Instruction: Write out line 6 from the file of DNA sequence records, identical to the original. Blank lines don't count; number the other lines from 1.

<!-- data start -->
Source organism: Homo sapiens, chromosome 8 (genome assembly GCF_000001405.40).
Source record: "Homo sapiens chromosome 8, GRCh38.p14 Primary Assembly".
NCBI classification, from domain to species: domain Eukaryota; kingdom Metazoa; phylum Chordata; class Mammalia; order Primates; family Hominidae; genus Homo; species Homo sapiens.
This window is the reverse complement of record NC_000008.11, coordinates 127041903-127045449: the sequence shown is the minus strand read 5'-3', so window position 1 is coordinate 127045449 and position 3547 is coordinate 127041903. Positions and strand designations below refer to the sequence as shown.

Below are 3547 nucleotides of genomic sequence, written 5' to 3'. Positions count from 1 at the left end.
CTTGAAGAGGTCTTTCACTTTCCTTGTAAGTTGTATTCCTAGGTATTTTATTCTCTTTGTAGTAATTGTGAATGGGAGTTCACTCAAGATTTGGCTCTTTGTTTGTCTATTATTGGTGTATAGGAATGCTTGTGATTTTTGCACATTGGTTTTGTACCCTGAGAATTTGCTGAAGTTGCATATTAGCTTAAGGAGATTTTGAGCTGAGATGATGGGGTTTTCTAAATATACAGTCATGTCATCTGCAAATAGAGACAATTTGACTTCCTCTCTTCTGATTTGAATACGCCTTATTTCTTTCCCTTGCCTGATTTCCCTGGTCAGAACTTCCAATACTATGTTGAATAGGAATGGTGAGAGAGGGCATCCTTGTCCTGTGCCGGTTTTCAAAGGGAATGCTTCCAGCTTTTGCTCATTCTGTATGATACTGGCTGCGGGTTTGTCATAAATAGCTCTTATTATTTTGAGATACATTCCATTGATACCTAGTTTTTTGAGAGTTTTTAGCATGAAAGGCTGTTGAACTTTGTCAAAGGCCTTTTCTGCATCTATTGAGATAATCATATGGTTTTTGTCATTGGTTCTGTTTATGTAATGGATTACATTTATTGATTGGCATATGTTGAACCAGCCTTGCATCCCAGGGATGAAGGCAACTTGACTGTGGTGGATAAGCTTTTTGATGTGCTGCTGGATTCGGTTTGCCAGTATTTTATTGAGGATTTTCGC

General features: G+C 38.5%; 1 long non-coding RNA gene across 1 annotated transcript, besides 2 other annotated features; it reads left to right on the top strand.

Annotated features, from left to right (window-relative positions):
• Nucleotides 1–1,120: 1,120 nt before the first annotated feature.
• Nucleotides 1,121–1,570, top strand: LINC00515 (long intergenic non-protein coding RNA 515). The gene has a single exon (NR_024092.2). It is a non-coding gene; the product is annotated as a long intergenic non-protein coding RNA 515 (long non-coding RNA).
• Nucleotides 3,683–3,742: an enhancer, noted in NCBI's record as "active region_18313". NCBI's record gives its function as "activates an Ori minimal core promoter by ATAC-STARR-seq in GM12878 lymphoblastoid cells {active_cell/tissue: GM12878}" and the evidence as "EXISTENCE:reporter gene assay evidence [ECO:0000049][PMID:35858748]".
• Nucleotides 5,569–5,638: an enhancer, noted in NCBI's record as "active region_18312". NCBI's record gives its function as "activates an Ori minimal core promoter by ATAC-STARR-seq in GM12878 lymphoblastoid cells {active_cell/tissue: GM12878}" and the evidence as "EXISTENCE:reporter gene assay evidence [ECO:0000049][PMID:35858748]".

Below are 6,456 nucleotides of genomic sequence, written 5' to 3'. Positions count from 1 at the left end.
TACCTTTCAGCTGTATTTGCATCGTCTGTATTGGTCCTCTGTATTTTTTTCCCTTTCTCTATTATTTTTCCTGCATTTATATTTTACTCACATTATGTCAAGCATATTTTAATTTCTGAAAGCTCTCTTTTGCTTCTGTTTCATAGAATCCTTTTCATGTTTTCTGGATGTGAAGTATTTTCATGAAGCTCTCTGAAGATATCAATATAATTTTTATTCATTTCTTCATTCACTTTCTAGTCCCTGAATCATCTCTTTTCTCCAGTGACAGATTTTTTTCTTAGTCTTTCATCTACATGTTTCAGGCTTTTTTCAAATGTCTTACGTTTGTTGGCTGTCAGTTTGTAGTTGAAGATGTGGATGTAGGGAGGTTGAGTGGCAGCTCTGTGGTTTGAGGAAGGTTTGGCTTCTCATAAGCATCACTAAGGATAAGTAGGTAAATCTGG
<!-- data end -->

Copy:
CTTGAAGAGGTCTTTCACTTTCCTTGTAAGTTGTATTCCTAGGTATTTTATTCTCTTTGTAGTAATTGTGAATGGGAGTTCACTCAAGATTTGGCTCTTTGTTTGTCTATTATTGGTGTATAGGAATGCTTGTGATTTTTGCACATTGGTTTTGTACCCTGAGAATTTGCTGAAGTTGCATATTAGCTTAAGGAGATTTTGAGCTGAGATGATGGGGTTTTCTAAATATACAGTCATGTCATCTGCAAATAGAGACAATTTGACTTCCTCTCTTCTGATTTGAATACGCCTTATTTCTTTCCCTTGCCTGATTTCCCTGGTCAGAACTTCCAATACTATGTTGAATAGGAATGGTGAGAGAGGGCATCCTTGTCCTGTGCCGGTTTTCAAAGGGAATGCTTCCAGCTTTTGCTCATTCTGTATGATACTGGCTGCGGGTTTGTCATAAATAGCTCTTATTATTTTGAGATACATTCCATTGATACCTAGTTTTTTGAGAGTTTTTAGCATGAAAGGCTGTTGAACTTTGTCAAAGGCCTTTTCTGCATCTATTGAGATAATCATATGGTTTTTGTCATTGGTTCTGTTTATGTAATGGATTACATTTATTGATTGGCATATGTTGAACCAGCCTTGCATCCCAGGGATGAAGGCAACTTGACTGTGGTGGATAAGCTTTTTGATGTGCTGCTGGATTCGGTTTGCCAGTATTTTATTGAGGATTTTCGC